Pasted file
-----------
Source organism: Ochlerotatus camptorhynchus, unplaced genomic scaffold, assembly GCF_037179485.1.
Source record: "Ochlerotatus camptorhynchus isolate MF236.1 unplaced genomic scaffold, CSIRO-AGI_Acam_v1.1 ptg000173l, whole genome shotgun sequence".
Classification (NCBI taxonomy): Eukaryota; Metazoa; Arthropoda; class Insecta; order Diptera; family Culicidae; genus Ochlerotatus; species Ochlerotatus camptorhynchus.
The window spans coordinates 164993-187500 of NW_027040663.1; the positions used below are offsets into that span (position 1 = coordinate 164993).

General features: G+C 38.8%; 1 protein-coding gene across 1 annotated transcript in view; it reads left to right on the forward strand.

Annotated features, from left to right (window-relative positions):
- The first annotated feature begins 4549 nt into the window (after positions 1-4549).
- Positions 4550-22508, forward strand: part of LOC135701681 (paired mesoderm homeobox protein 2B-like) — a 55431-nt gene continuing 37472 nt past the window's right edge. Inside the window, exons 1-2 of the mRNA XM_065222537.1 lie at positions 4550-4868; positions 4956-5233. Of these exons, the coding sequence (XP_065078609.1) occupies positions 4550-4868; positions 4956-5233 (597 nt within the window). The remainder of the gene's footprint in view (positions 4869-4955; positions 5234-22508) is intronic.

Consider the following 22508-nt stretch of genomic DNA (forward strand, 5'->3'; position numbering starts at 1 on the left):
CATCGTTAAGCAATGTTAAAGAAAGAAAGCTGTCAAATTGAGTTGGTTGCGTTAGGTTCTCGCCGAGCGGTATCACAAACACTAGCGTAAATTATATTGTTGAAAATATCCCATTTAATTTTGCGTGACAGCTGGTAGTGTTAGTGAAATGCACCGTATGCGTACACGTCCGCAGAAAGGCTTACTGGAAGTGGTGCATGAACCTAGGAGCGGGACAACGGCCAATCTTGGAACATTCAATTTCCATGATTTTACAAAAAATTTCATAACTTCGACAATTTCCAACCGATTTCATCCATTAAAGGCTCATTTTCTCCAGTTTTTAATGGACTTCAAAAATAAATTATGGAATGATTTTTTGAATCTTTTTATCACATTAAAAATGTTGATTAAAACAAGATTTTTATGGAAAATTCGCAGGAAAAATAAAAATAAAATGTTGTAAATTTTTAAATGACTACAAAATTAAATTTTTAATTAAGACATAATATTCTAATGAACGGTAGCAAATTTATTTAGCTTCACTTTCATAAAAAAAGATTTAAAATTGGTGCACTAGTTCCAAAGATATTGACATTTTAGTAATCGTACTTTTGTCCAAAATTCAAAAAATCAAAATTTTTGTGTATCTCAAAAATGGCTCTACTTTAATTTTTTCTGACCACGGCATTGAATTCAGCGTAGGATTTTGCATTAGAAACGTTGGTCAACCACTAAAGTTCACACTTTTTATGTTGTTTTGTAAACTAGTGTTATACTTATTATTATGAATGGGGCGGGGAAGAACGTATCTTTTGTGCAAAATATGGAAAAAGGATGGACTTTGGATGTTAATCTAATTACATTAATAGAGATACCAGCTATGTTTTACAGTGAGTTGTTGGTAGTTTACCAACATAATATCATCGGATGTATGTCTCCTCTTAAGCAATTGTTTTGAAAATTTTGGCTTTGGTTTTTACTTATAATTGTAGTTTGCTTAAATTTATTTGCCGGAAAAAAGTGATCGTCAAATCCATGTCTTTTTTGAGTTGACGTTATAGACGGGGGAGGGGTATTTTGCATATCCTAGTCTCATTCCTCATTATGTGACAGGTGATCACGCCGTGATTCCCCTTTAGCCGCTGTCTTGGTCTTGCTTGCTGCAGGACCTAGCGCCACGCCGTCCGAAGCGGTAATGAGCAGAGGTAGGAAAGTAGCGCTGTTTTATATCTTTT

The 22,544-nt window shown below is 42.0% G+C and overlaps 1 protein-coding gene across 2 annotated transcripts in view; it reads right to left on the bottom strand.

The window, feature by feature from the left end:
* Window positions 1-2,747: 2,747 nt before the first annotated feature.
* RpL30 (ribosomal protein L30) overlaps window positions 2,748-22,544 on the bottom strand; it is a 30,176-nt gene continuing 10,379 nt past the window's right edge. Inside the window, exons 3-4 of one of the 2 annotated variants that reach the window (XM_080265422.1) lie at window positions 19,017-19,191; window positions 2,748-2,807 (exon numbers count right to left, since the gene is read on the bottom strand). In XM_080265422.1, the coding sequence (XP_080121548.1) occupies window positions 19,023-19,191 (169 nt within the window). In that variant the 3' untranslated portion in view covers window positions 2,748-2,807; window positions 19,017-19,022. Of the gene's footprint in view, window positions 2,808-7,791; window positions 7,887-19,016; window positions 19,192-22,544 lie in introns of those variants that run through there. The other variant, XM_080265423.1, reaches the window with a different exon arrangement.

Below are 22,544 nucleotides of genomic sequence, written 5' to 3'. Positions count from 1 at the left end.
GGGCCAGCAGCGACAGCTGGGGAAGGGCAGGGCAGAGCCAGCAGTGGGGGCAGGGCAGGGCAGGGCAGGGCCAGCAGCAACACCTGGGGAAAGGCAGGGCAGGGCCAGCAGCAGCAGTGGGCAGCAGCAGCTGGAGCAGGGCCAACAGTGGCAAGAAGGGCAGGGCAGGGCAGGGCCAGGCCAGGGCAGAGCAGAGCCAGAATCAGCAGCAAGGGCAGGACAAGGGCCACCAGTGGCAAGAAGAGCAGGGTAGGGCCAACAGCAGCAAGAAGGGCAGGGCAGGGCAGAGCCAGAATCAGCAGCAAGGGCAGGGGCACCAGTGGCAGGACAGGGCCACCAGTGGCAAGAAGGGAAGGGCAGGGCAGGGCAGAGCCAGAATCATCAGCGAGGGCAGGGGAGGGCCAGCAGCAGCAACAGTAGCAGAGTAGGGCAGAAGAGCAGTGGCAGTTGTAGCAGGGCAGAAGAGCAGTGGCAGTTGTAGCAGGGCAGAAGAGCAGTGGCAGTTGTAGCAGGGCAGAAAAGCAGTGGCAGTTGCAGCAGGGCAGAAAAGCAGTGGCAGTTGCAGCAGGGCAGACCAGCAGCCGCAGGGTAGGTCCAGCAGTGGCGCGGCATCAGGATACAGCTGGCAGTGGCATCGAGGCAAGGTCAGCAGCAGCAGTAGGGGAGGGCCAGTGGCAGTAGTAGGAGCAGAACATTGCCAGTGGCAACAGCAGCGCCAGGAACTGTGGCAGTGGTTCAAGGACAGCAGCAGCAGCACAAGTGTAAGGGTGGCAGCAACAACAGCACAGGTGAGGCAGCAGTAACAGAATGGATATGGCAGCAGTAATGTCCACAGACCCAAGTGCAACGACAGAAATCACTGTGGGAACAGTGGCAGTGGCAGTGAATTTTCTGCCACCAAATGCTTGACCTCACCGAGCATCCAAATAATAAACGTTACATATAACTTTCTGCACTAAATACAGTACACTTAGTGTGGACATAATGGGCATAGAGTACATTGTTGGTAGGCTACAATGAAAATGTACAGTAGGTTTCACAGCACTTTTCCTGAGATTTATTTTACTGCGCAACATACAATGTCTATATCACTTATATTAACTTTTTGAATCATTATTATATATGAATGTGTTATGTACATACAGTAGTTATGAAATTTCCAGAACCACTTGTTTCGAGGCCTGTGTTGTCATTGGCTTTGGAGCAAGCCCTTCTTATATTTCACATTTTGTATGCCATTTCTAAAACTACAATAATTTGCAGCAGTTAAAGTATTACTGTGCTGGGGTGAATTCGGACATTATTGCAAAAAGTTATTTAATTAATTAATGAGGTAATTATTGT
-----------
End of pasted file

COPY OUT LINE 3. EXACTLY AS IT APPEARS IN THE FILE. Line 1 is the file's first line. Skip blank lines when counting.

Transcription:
Classification (NCBI taxonomy): Eukaryota; Metazoa; Arthropoda; class Insecta; order Diptera; family Culicidae; genus Ochlerotatus; species Ochlerotatus camptorhynchus.